Adjunct colleagues are also likely to encounter teaching issues from a different perspective to that of permanent faculty.  Adjunct colleagues often have far less autonomy in setting curriculum and assessment, and often in the way they teach classes.[22] Consequently, professional development resources for adjunct colleagues must be framed within those limitations.

Further, law confronts specific challenges in responding to the challenge of supporting adjunct colleagues. Discipline-specific skills and content form substantial components of law curricula. In Australia, graduates must meet discipline-developed national Law Threshold Learning Outcomes (TLOs)[23] and professional admission requirements.[24] Both of these go beyond mere mastery of content and include a range of skills such as ethical conduct and communication and collaboration. Similar requirements are now part of the ABA standards for US law schools.[25]

Adjunct law teachers are often time-poor legal practitioners weakly connected to the tertiary sector. While highly skilled, practitioners may be under-prepared for the complexity of legal education’s current emphasis beyond content.  Many will have been taught in environments that are significantly different to current pedagogical environments. For example, until the 1980s legal education in Australia was primarily positivist in approach, teaching a narrow range of legal doctrines and processes of reasoning, at times by rote. Since that time, there has been broad recognition of the need to teach law within its broader social context, and to involve students as active participants in the learning process.[26] These needs were primary drivers in developing the TLOs. However there are varying levels of awareness at faculty level of these important innovations.  This is particularly true of adjunct colleagues who can come and go without awareness of these trends, and may only be familiar with the approach to teaching that they themselves encountered as students.[27] Further, they are unlikely to have the time for large-scale training, nor see the need for it. This distinctive context demands discipline-specific and targeted training for adjunct colleagues in law.[28]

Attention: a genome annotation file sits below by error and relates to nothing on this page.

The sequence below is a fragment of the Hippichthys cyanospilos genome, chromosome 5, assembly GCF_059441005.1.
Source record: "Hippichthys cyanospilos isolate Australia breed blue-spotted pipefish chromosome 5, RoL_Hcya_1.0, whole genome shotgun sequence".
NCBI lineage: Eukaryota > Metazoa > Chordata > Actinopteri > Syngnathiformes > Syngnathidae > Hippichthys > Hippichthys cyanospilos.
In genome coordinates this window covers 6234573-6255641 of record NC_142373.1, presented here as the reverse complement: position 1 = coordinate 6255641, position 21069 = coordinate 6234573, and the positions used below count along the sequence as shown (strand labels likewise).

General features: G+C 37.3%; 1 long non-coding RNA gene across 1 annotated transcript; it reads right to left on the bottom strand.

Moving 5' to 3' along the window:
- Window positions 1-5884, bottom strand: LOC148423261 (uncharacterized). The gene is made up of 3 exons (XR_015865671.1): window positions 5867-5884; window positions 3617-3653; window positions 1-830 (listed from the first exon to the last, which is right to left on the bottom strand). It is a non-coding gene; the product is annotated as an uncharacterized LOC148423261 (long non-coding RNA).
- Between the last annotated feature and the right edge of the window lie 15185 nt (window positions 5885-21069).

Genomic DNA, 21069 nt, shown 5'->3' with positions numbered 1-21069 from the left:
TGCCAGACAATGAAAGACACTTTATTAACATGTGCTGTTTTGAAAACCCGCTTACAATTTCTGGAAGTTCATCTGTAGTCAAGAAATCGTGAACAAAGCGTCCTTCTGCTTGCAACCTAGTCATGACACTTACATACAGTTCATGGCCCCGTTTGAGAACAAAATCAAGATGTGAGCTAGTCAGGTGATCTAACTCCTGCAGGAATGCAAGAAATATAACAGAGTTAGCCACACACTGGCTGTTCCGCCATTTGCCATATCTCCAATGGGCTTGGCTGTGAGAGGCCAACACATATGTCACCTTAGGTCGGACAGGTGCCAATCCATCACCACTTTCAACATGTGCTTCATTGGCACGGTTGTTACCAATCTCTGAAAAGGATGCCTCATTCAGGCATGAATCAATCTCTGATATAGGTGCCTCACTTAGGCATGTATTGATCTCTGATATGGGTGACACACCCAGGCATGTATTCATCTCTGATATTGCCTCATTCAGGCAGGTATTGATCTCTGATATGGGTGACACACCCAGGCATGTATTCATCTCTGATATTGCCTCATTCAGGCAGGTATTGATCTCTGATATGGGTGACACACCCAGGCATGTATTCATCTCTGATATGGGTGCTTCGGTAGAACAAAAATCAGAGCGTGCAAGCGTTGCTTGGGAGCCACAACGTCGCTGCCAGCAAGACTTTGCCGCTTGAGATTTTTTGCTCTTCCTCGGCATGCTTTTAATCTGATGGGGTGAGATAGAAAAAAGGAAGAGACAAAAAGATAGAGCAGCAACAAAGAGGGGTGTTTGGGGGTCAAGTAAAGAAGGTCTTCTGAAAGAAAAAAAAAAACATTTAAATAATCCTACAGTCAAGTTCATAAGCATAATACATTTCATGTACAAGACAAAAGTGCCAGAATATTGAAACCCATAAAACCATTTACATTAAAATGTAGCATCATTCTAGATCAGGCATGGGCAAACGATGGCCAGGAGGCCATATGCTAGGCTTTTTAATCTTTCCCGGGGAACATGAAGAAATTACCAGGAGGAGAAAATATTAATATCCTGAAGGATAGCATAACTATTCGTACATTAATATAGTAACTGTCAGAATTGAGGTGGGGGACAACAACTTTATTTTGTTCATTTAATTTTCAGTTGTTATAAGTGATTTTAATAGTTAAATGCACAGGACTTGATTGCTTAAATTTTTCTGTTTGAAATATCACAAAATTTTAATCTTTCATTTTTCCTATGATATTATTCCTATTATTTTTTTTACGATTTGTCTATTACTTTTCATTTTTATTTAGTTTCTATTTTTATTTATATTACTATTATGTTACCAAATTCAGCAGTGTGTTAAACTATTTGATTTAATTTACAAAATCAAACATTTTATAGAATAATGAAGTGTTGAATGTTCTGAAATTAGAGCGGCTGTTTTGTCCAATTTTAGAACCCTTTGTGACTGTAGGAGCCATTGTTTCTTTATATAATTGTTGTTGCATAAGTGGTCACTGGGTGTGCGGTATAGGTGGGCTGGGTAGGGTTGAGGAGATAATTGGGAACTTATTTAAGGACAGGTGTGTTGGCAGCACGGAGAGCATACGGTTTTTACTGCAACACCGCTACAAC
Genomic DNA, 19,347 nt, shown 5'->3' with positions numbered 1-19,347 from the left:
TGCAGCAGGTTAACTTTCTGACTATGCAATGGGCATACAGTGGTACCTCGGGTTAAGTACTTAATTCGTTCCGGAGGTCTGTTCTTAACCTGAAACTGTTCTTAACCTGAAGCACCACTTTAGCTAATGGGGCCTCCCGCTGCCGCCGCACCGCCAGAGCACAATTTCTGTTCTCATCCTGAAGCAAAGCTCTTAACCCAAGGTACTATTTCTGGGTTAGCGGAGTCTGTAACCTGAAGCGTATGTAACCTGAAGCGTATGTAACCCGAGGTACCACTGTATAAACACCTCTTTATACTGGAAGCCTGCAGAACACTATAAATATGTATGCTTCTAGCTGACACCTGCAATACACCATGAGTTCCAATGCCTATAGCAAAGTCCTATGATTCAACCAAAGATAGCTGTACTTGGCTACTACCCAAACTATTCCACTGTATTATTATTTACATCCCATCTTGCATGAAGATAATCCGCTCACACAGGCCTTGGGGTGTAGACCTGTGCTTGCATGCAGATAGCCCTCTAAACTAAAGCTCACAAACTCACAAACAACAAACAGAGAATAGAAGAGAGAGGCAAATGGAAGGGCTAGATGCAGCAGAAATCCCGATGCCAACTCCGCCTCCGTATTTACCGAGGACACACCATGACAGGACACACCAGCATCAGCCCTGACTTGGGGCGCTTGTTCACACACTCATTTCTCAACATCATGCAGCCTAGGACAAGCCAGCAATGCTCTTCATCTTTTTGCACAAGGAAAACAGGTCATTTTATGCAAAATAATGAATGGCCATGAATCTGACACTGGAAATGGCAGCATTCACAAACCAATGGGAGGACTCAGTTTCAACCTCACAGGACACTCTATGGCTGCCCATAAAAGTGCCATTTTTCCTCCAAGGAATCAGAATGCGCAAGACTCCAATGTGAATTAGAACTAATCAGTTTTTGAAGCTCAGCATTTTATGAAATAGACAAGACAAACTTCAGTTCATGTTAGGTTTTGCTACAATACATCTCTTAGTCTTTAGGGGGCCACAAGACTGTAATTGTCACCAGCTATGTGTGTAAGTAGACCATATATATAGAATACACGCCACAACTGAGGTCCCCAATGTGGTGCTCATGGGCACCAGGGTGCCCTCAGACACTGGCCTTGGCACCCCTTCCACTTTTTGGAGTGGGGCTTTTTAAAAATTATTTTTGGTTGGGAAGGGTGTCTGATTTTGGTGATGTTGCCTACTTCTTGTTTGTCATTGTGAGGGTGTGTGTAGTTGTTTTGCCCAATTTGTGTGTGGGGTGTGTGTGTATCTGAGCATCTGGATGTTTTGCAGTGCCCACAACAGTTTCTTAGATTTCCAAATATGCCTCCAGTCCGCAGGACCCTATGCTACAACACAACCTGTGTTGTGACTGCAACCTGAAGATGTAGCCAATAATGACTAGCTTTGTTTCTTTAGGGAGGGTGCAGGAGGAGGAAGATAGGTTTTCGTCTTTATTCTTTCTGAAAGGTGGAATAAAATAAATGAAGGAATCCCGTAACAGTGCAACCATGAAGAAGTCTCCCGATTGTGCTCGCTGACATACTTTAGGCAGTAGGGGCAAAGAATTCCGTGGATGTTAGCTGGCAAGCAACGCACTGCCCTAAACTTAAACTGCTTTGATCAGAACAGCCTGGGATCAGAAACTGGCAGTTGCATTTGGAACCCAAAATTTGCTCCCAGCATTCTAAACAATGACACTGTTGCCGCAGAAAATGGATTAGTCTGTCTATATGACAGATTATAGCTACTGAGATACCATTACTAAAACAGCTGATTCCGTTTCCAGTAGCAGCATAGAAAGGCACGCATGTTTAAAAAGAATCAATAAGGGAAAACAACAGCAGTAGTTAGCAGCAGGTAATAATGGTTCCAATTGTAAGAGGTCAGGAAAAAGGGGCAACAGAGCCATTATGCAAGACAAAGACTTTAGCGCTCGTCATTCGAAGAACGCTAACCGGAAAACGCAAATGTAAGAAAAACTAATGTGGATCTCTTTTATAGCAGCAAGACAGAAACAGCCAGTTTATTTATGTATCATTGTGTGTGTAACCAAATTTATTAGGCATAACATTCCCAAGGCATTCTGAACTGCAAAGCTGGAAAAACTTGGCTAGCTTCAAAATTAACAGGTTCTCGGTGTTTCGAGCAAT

The national need for professional development opportunities and resources for adjunct law faculty is being addressed by the Smart Casual project. While written with primarily Australian colleagues in mind, much of the content is of relevance internationally.

Surveys of law school Associate Deans Australia-wide and three localised surveys of adjunct colleagues, suggested adjunct colleagues were most interested in gaining assistance with facilitating critical thinking among students; encouraging and managing class participation; providing feedback; facilitating student understanding of substantive content and knowing how to deal with student wellness issues.

We have now finalised a full set of nine topics based on the surveys and trial participant feedback:

Further, we have sought to identify and weave throughout the modules four strategic themes critical to law and law teaching:

The online modules can be accessed freely by law teaching colleagues worldwide.[29] We expect the modules to satisfy some, but not all, of the principles of best practice academic development. They are designed to be time efficient and available on an ‘as-needs’ basis, so adjunct colleagues can use them as and when required. However, we recognise that in isolation the resources will not engage adjunct teachers in collaborative endeavour nor in the collegial discussions, which are important in developing teaching expertise. They are, however, an important first step in that direction and provide a set of resources around which individual law schools can build programs.[30]

The modules are designed to be ‘SMART’: ‘Specific’ to the teaching of law; ‘Meaningful’ to the needs of law teachers; ‘Accessible’, allowing adjunct teachers to access and refer back to the resources as required; ‘Realistic’, easily applicable to the varied contexts in which session teachers work and their many roles; and ‘Time-efficient’ by being as concise as possible without sacrificing content. Each module consists of a literature review and resources guide, and a toolbox of strategies and ideas based on sound pedagogical principles that can be accessed by adjunct colleagues to support and improve their teaching practices.

What distinguishes the modules from many other online teaching modules – both those designed for colleagues and students – is the interspersing of short video interviews of adjunct colleagues.  This is intended to de-centre the authoritative text of the modules and provide a nascent sense of a community of practice – both discussed below. We were very fortunate to have adjunct colleagues from around Australia generously give their time to be interviewed. The interviews have been captured as short YouTube clips that are linked from the modules.[31]

The writing of the modules has also led to a number of journal publications which provide further elaboration of issues and themes:

“Fostering “Quiet Inclusion”: Interaction and Diversity in the Australian Law Classroom”,  Journal of Legal Education 66 (2017) 332

Critical legal reading: the elements, strategies and dispositions needed to master this essential skill”,  26 (2016) Legal Education Review 187

“Working The Nexus: Teaching Students To Think, Read And Problem-Solve Like A Lawyer”,  26 (2016) Legal Education Review 95-114